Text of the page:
What started as an undergraduate research project on democracy forged a team of seven Lehigh students into a true “community of scholars” over four years that spanned graduation, first jobs, graduate school, and geographical separation.
The culmination of their focus and dedication came when their research findings were published as the lead article in the Summer 2006 issue of the highly respected academic journal, Studies in Comparative International Development
The article, titled “Voting Counts: Participation in the Measurement of Democracy,” represents the outcome of the project directed by Bruce Moon
, professor of international relations
, and conducted by a group of seven 2003 Lehigh graduates: Jennifer Harvey Birdsall, Sylvia Ciesluk, Lauren M. Garlett, Joshua J. Hermias, Elizabeth Mendenhall, Patrick D. Schmid, and Wai Hong Wong.
Their article takes on the empirical literature that uses widely accepted measures of democracy to investigate the causes, consequences and dynamics of democratization, Moon says.
“The students argue that those measures are severely flawed and that the literature that utilizes them risks misunderstanding the most significant causal dynamics surrounding democracy,” he says. “In particular, the older measures emphasize the institutions associated with democracy—such as elections, checks and balances, and civil liberties—but ignore the key role played by near-universal public participation.”
The students were able to demonstrate that this omission of the participation dimension misrepresents the essence of democracy as understood by most theorists, says Moon, who argues that the back story of the project is as interesting as the final observations.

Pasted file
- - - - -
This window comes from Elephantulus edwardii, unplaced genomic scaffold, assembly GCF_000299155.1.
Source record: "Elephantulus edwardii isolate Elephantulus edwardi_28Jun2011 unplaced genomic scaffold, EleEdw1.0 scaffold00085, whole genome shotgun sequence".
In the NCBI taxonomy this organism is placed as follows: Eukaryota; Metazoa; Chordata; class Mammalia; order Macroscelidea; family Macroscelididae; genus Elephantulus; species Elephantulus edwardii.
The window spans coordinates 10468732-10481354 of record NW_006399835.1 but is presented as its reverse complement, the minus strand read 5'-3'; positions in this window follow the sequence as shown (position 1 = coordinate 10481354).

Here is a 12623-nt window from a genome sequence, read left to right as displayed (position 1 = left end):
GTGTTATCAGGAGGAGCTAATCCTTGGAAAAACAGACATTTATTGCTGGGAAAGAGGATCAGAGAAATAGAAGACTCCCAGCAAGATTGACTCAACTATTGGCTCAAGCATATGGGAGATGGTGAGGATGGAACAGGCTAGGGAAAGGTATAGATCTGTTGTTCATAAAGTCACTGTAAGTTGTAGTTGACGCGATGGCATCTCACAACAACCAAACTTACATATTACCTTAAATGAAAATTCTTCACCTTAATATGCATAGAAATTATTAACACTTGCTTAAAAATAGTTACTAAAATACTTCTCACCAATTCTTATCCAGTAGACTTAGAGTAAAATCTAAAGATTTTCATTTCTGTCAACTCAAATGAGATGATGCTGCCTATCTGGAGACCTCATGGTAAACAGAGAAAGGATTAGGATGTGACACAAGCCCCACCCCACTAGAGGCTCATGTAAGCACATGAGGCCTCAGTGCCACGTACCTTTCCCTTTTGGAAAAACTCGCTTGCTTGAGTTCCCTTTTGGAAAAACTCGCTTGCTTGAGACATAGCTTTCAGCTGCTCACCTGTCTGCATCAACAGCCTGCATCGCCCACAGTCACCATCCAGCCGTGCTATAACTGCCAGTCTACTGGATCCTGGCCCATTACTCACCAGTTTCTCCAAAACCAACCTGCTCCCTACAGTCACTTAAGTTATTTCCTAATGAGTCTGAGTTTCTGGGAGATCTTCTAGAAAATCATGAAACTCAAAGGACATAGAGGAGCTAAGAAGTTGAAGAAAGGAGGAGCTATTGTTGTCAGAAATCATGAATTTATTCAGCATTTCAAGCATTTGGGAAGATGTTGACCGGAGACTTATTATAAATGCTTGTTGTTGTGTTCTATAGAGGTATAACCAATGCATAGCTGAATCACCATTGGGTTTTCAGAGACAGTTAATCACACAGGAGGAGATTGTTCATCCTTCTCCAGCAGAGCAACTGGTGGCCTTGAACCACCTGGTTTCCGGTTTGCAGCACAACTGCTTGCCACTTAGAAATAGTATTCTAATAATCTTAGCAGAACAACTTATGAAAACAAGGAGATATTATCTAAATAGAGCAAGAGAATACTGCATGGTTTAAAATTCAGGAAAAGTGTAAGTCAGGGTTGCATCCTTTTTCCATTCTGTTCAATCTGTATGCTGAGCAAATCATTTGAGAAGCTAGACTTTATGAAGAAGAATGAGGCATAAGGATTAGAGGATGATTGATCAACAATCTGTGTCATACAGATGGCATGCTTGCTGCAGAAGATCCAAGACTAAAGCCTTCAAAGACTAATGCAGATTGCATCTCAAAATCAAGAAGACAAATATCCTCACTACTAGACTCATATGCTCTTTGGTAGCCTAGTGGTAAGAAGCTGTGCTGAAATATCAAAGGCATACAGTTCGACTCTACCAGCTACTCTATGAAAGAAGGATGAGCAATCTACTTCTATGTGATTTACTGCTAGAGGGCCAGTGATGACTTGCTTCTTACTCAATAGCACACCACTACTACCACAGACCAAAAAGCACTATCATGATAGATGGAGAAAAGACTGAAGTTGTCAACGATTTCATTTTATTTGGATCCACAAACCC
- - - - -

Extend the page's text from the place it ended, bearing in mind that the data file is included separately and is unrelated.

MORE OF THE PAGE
“Giving real research experience to undergraduates in the social sciences and humanities is much more difficult than in fields where apprenticeship through the laboratory is routine,” Moon says. “But this has clearly been the most satisfying experience I’ve had here at Lehigh. These kids have just been a delight to work with—so spirited, energetic, and engaged. And what’s been particularly impressive to me was their willingness to work with each other even after they graduated. That was really extraordinary.”
A community of scholars
The project began with an experimental approach organized by Moon in the fall of 2002 in an effort to offer his honors thesis students a research-grounded project that would acquaint them with research techniques and analysis.
“I thought that we’d look at whether democratization had an effect on gender inequality as a good way to get moving in this direction,” he says. “We did research in preparation for the spring term, and it was a great start. Everyone was very enthusiastic, and we hit the ground running in spring of 2003. We soon realized that before we could focus on the effects of democracy we needed a better measure of it.”
In addition to helping the students master research techniques, Moon says he also observed the students experience “the genuine joy of discovery, which is part of the excitement of the research process.”
“They definitely had those ‘ah-hah’ moments, which is really important for our students,” he says. “It gives them the acknowledgement that they are at work in a real community of scholars.”
The process also allowed Moon to engage them in dialogue about the world’s democracies, challenging their views in what he considered highly spirited discussions.
“They have this conception of democracy that you could term as somewhat idealized,” he says. “Their vision is of a system in which people come together to reason and debate in a civilized manner to solve problems. They were most struck by the lack of democratic participation in countries widely regarded as ideal representations of democracy—countries that were considered perfect democracies before women had a right to vote—or which were regarded as mostly democratic despite obvious flaws, such as South Africa during periods of apartheid.”